Few people are going to have a worse Valentine’s Day than Internet Explorer. Microsoft is officially cutting ties with the iconic web relic for good tomorrow. Per a prior official company announcement, an Edge browser update will be issued on February 14 to permanently disable the browser and bring all PCs into the newer Edge fold.
Interestingly, Internet Explorer’s desktop icons will remain as is for the time being. As Betanews notes, this is likely a way to ease Internet Explorer loyalists (whoever they may be) into the Edge era before erecting the final metaphorical gravestone sometime in the near future.
Although Microsoft is at long last closing the Internet Explorer chapter, official support for the browser actually ended in June of last year. Meanwhile, the purveyors of all things PC have been aggressively lobbying for its new-and-improved browser platform, Edge—and often making a pretty good case for it, with personalized feeds, faster search speeds, privacy controls, and even Chrome extensions. That said, the recent announcement of integrating ChatGPT into both Edge and Bing are raising some eyebrows.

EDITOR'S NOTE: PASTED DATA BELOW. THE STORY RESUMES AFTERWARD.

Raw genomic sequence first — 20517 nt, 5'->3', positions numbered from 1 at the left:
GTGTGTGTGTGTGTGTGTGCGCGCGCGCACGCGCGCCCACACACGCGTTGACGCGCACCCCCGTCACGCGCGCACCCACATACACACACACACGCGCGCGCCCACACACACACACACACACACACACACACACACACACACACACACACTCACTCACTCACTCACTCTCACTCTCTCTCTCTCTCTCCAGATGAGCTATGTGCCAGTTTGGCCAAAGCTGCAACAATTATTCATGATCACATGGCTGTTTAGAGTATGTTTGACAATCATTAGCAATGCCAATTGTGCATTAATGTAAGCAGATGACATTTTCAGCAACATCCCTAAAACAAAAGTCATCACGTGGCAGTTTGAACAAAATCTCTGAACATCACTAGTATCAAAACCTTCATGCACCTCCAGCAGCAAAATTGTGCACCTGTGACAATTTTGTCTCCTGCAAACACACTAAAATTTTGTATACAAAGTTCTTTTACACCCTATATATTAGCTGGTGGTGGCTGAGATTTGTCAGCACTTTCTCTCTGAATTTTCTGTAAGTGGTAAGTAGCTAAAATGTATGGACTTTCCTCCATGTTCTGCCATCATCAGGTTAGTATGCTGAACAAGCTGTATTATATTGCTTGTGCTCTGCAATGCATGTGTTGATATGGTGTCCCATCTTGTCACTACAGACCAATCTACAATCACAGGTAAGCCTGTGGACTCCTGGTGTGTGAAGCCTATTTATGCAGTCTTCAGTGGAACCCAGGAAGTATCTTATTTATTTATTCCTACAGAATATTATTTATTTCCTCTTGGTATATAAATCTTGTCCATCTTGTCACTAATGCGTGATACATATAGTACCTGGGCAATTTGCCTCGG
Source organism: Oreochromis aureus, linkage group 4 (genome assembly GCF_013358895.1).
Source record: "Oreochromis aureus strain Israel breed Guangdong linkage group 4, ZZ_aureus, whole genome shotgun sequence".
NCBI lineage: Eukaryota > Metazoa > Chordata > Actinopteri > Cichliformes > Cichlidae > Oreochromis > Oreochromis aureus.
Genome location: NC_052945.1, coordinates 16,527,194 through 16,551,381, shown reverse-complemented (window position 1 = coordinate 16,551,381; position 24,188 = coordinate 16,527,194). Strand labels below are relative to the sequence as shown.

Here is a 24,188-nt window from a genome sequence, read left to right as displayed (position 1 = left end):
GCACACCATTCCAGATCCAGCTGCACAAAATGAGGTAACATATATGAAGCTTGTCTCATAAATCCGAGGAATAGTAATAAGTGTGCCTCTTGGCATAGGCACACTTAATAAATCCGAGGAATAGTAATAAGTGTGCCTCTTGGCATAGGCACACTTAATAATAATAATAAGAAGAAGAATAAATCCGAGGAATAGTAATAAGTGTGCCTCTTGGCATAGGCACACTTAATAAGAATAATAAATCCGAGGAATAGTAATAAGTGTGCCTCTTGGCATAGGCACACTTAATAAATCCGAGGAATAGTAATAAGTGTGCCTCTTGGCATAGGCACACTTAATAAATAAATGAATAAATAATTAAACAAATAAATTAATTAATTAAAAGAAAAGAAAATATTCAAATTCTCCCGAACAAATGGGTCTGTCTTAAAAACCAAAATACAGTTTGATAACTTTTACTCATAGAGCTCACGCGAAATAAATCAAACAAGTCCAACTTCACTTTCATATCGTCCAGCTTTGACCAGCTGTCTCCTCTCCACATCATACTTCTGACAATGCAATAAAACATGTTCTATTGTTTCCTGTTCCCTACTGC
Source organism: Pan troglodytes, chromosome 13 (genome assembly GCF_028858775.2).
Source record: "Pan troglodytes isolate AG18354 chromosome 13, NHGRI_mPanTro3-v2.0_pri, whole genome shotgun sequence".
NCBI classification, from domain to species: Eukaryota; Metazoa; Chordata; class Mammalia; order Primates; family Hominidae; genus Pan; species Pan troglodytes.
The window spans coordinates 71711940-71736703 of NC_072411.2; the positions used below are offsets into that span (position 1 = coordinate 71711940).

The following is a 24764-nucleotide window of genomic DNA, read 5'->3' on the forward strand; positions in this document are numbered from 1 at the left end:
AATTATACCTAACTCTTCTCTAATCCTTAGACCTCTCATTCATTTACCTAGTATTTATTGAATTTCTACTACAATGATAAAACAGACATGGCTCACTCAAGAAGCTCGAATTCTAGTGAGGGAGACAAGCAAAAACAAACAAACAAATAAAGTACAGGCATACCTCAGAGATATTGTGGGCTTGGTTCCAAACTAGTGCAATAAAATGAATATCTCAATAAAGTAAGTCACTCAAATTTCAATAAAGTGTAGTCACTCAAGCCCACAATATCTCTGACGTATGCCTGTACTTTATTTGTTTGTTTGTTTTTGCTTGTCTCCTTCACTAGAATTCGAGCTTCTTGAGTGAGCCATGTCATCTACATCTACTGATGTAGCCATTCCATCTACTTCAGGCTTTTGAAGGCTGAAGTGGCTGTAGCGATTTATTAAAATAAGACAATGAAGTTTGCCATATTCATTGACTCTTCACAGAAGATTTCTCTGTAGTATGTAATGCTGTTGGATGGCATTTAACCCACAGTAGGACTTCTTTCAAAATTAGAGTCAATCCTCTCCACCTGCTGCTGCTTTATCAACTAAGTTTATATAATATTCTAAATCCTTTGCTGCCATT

Of course, the vast majority of people have long parted ways with Explorer in favor of more modern, reliable, secure and simply better options: such as the more privacy-focused downloads like Vivaldi, Brave, and Opera GX. As digital tracking techniques become increasingly sneaky and all-but-ubiquitous, Internet Explorer has lagged far behind its heirs for quite some time now. In many ways, the OG browser has outstayed its welcome, and potentially made holdouts’ digital experiences a little less safe. Still, it’s hard not to shed a digital tear for one of the foundational gateways into the modern online world.
RIP Internet Explorer. Say “hi” to our old pal Clippy for us.
Update 2/14/23: Microsoft clarified its Internet Explorer retirement by stating the retirement change would come via Edge, and not a Windows 10 software update.